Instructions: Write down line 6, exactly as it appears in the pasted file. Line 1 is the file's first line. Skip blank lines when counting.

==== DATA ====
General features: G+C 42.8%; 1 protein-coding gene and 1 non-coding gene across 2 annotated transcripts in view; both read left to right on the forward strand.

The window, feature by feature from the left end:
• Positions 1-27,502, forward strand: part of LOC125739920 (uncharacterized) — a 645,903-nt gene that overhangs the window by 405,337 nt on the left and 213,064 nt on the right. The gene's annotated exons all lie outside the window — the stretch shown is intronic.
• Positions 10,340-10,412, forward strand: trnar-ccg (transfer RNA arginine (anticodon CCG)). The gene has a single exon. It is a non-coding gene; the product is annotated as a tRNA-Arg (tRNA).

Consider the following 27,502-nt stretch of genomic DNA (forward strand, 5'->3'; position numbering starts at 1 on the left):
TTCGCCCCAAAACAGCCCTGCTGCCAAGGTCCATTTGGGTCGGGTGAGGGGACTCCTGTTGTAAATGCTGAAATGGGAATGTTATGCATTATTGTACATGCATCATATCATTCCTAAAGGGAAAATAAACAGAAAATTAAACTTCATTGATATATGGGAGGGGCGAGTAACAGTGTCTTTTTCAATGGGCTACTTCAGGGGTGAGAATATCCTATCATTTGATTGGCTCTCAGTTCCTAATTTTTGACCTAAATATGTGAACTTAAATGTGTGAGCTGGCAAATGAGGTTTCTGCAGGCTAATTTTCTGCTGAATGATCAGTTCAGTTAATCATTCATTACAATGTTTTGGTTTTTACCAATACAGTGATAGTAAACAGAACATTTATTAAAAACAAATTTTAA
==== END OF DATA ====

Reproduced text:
TTCGCCCCAAAACAGCCCTGCTGCCAAGGTCCATTTGGGTCGGGTGAGGGGACTCCTGTTGTAAATGCTGAAATGGGAATGTTATGCATTATTGTACATGCATCATATCATTCCTAAAGGGAAAATAAACAGAAAATTAAACTTCATTGATATATGGGAGGGGCGAGTAACAGTGTCTTTTTCAATGGGCTACTTCAGGGGTGAGAATATCCTATCATTTGATTGGCTCTCAGTTCCTAATTTTTGACCTAAATATGTGAACTTAAATGTGTGAGCTGGCAAATGAGGTTTCTGCAGGCTAATTTTCTGCTGAATGATCAGTTCAGTTAATCATTCATTACAATGTTTTGGTTTTTACCAATACAGTGATAGTAAACAGAACATTTATTAAAAACAAATTTTAA